In the past, taking time out from your career was seen as a career derailer; however, it can be an asset with some planning and focus. There are many reasons people take a career break, whether it be raising a child, caring for an elderly parent, recovering from illness or needing space after an intensive work project. Whatever the reason, it’s a perfect time to reassess your career, take stock, and decide what you need to shift or change to step ahead. Pick your speed When it comes to your ca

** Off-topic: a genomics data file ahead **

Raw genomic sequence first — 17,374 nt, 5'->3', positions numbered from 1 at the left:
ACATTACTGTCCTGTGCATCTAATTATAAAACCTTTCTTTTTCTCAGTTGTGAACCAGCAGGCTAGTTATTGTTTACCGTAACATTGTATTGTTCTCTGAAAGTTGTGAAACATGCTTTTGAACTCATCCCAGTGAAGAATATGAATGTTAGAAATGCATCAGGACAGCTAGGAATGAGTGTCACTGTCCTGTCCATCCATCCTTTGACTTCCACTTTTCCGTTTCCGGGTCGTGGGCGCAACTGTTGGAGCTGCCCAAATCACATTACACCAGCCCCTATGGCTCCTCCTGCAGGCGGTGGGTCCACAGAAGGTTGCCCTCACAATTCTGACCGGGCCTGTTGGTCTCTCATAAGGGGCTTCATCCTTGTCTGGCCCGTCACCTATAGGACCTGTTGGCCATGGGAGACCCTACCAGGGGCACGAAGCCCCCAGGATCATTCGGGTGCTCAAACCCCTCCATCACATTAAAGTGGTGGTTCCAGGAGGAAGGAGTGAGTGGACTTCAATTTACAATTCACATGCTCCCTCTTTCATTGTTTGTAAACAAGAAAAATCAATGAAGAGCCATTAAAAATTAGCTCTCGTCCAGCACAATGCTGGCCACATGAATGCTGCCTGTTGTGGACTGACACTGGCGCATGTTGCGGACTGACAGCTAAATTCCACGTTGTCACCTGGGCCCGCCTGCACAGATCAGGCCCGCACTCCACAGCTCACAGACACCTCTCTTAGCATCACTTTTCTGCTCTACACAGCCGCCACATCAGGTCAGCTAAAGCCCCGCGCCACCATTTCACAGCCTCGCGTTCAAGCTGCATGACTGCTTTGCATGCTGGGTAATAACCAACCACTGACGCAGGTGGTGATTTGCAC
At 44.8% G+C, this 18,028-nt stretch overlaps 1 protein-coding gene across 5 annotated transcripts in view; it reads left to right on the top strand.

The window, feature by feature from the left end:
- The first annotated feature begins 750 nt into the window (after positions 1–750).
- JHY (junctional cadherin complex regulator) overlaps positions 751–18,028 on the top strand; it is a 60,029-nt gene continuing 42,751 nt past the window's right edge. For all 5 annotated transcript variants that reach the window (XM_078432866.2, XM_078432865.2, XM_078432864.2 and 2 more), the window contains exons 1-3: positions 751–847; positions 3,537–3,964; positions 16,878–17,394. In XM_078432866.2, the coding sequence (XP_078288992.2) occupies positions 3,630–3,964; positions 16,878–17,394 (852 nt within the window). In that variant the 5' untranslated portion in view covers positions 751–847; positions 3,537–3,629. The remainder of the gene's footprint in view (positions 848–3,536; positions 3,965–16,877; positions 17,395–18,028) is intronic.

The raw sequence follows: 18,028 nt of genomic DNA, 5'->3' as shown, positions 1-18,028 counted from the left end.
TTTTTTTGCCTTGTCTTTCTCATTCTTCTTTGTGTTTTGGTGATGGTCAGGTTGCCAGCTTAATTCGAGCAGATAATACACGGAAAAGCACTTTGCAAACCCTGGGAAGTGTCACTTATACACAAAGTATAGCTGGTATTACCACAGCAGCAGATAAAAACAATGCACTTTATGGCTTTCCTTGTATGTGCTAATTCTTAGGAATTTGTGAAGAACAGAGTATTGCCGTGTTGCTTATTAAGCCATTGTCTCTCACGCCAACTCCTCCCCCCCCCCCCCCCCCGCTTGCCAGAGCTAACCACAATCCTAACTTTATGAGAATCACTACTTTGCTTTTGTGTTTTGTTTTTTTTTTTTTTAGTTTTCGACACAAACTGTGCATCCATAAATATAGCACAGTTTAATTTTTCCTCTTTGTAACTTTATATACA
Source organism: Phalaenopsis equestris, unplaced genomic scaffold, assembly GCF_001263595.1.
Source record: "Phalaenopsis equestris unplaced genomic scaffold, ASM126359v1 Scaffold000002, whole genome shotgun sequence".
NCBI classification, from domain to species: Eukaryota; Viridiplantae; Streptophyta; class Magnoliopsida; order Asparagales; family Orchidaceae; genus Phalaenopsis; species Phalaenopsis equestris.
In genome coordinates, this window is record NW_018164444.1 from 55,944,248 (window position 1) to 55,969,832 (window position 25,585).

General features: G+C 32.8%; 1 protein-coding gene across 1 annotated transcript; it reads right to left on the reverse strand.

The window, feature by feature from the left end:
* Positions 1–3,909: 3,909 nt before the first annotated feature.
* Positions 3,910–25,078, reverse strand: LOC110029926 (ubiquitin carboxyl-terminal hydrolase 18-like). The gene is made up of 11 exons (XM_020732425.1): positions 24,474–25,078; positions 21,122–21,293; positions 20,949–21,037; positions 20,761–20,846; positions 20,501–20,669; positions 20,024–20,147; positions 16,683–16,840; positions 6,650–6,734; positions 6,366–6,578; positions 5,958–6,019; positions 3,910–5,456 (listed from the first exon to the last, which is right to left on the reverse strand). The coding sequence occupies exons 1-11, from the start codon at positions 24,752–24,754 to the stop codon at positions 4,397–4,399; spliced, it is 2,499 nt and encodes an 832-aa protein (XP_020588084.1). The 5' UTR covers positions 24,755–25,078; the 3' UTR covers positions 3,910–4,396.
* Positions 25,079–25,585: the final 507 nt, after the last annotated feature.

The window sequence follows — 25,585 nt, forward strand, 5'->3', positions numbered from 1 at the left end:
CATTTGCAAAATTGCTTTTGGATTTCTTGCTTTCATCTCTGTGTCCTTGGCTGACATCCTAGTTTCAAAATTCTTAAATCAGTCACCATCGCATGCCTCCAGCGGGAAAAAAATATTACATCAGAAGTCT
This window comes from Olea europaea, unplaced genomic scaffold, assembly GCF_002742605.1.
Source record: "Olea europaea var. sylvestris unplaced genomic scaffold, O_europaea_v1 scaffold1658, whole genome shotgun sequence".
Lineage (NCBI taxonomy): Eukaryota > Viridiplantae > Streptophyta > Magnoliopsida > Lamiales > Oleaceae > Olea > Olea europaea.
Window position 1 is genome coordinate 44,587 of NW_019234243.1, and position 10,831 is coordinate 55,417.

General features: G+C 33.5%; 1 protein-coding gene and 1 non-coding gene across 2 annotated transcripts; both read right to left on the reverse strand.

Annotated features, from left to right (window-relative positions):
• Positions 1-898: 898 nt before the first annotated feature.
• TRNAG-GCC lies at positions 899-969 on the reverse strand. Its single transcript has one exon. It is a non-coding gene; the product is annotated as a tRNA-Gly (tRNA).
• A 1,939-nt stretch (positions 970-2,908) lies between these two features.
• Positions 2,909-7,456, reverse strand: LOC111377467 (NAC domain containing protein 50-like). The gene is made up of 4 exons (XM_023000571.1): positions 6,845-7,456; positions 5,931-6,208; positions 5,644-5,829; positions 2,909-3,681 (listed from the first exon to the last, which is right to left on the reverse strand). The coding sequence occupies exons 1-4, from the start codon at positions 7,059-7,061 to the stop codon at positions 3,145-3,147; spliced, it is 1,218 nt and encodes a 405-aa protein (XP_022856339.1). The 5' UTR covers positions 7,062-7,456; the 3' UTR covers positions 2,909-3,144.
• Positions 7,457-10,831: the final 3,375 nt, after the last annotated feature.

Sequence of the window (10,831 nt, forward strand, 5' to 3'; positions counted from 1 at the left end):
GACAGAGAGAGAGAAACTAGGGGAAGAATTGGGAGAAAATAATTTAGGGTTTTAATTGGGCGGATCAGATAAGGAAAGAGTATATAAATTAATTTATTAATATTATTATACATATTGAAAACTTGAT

s to your career, doing it well doesn’t mean there is only one way or one path to follow. It’s about being proactive and deliberate about your choices so you can lead your career in the direction you want it to go. Each person’s circumstances are unique, so be clear on what matters the most to you and identify what drives your career. For some, it’s having a fully flexible job – where they can work where they want and when they want. For others, it’s working part-time and still maintaining their professional occupation. For others, it’s about learning and challenge, leaving a legacy or career advancement. Ask yourself: What matters the most to me? When have I been the most motivated? What drives my career? For example, is it status, financial security, learning, being challenged, service, being valued or something else? Know your value proposition Everyone brings specific skills and ways of operating to the work they do. Think of it as your unique selling proposition – that is, what makes you stand out from the crowd. It includes the value you deliver through your work and how you engage and lead. When you step back into your profession, you must explain how your value matches your desired role. It is easier to do this when you play to your strengths. These strengths are the skills and competencies that help you stand out. You will use these strengths as a launching pad to get back into the market, highlighting them in your LinkedIn profile and CV and talking with your network, recruiters, and prospective employers. Ask yourself: What are my strengths, and how have they helped my career? What’s my unique about what I do and how I work? How can I best articulate my value and worth? Find your advocates Various reports suggest that between 60 and 80% of jobs available are unadvertised or sourced through a contact. Consequently, your network is crucial in helping you land your next role. Systematically review your network and consider those whom you believe are strong advocates. These people know what you do, respect your skills and are willing to speak for you. Make the time to meet with them and discuss your desired next steps. This conversation isn’t about hitting them up for a job. Instead, it’s getting their advice about how the market has moved and seeing if they know people you should connect with. Ask yourself: Who in my network knows my strengths and values well? How can my network support my career step? Who don’t I know that I need to know to help support my next career move? Assess your learning edge During your time out of the profession, it’s likely that aspects of the work have changed. Talk to former colleagues and find out what’s stayed the same and shifted. You may need to take short courses to upskill and build out your capabilities and competencies. Remember, the quest for knowledge and understanding never ends, particularly in a world of increasing connectedness and complexity. Ask yourself: How has my profession changed, and what new skills are required? What are the best options for uplifting my skills? How much time, money, and energy am I willing to devote to this? Make each day matter Be deliberate as to how you spend your day. You want to prioritise and plan, so you are making regular and sustained progress. It can help to document your plan. Consider it your ‘Career Reinvention Plan”, which covers the activities you need to undertake to get your career on track, with dates and any resources you need. You can then use your plan to track your progress. As you build your plan and implement your approach to get back in the game, you will have good and not-so-good days. It’s essential, therefore, to manage your energy wisely. So, in your schedule, set aside time for you. For example, consider activities that are good for you and revitalise your body and soul. This may include, for example, a weekly massage, listening to music or a daily run. Put this in your schedule and commit to it. When you are busy, it can be hard to prioritise yourself. However, your body needs time to rejuvenate, and you want to be ready to put your best self forward. Ask yourself: How will I best balance developing my career and health and well-being? What self-care activities do I need to prioritise? What new habits do I need to establish to ensure I put my best self forward each day?